Between 19, Bakersfield grew 400% (from 70,000 to 347,483), Bakersfield's close proximity to mountain passes, primarily the Tejon Pass on Interstate 5 between the Los Angeles metropolis and the central San Joaquin Valley, has made the city a regional transportation hub. In 2010, the Bakersfield MSA had a gross metropolitan product of .466 billion, making it the 73rd largest metropolitan economy in the United States.
Bakersfield lies near the southern "horseshoe" end of the San Joaquin Valley, with the southern tip of the Sierra Nevada just to the east.
The area was subject to periodic flooding from the Kern River, which occupied what is now the downtown area, and experienced outbreaks of malaria.
The Bakersfield–Delano Metropolitan Statistical Area, which includes all of Kern County, had a 2010 census population of 839,631, making it the 62nd largest metropolitan area in the United States.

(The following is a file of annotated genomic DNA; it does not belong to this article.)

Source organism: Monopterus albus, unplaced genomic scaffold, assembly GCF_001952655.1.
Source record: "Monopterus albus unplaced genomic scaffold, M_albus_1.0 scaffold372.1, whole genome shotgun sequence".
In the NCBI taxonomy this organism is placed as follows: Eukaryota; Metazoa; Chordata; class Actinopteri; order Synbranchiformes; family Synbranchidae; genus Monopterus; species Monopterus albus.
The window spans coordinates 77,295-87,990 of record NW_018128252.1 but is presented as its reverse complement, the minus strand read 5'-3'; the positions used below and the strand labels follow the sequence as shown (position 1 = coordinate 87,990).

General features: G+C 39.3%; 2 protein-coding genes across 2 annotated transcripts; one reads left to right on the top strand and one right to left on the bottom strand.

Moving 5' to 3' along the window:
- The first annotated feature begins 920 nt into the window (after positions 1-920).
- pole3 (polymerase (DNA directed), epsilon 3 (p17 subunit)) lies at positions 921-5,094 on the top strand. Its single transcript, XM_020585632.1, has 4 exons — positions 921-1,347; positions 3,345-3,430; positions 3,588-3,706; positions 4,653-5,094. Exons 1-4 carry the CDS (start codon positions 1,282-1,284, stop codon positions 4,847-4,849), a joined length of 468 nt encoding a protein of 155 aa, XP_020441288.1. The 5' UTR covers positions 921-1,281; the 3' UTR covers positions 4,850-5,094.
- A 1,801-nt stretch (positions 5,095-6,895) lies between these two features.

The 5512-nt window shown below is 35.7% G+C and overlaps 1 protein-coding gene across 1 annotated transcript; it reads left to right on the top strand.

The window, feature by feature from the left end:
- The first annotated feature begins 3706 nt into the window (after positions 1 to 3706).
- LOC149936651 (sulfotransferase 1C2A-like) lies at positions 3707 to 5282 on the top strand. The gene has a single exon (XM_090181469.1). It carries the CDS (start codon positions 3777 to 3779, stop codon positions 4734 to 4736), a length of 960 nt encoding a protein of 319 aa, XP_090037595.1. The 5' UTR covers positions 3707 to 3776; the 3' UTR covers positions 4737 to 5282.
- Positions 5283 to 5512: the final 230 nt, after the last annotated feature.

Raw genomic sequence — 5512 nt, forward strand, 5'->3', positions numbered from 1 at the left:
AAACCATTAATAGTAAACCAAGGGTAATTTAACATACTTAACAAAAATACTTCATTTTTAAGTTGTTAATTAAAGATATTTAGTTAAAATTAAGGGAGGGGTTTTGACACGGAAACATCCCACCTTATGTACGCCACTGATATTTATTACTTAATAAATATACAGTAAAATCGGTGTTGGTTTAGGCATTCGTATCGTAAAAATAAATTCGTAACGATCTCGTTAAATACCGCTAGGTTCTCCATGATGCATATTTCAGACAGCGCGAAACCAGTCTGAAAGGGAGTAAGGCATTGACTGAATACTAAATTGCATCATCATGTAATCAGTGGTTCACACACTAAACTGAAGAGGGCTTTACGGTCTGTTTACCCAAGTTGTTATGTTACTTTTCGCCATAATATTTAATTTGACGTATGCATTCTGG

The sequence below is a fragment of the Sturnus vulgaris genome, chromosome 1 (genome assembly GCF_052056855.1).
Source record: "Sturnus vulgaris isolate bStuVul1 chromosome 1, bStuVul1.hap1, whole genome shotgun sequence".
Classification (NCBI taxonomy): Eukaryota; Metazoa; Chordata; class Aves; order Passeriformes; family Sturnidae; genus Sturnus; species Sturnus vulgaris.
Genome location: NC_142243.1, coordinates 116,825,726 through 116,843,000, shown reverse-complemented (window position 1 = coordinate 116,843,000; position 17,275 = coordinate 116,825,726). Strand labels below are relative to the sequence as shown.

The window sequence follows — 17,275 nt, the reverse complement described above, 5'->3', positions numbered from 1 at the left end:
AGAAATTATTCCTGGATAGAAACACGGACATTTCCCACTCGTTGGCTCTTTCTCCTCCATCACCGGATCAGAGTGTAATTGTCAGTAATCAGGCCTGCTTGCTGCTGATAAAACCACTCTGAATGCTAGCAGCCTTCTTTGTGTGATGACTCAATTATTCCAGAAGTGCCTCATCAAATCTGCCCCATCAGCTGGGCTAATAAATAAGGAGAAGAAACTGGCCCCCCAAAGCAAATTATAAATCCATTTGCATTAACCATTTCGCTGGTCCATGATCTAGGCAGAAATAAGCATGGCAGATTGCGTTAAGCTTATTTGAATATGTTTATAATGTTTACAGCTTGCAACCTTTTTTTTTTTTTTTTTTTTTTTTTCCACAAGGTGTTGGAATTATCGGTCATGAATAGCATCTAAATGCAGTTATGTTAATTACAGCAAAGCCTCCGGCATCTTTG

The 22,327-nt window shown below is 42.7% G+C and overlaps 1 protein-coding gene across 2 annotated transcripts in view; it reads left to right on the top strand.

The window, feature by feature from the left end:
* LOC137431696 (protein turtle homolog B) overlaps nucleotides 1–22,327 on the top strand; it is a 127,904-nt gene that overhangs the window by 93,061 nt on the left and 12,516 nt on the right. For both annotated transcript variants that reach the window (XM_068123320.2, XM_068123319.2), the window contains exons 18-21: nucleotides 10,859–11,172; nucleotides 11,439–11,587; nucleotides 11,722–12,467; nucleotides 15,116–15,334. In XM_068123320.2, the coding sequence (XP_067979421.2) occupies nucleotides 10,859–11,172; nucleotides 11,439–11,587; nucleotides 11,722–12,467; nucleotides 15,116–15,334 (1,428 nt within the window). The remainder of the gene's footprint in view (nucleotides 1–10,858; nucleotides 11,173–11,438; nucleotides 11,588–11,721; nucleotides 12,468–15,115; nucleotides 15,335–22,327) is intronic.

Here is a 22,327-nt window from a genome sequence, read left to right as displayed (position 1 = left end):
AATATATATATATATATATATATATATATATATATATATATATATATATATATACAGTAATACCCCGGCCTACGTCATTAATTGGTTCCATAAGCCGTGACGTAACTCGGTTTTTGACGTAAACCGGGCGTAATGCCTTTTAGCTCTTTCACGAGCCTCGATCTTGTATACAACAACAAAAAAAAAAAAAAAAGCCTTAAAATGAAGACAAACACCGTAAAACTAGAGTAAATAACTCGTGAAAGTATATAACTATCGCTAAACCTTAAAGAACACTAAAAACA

Bakersfield was spared, experiencing minor architectural damage without loss of life.
A large aftershock occurred on July 29, and did minor architectural damage, but raised fears that the flow of the Friant-Kern Canal could be dangerously altered, potentially flooding the city and surrounding areas.
The earthquake, which measured 7.5 on the moment magnitude scale and was felt from San Francisco to the Mexican border, destroyed the nearby communities of Tehachapi and Arvin.
The earthquake's destructive force also bent cotton fields into U shapes, slid a shoulder of the Tehachapi Mountains across all four lanes of the Ridge Route, collapsed a water tower creating a flash flood, and destroyed the railroad tunnels in the mountain chain.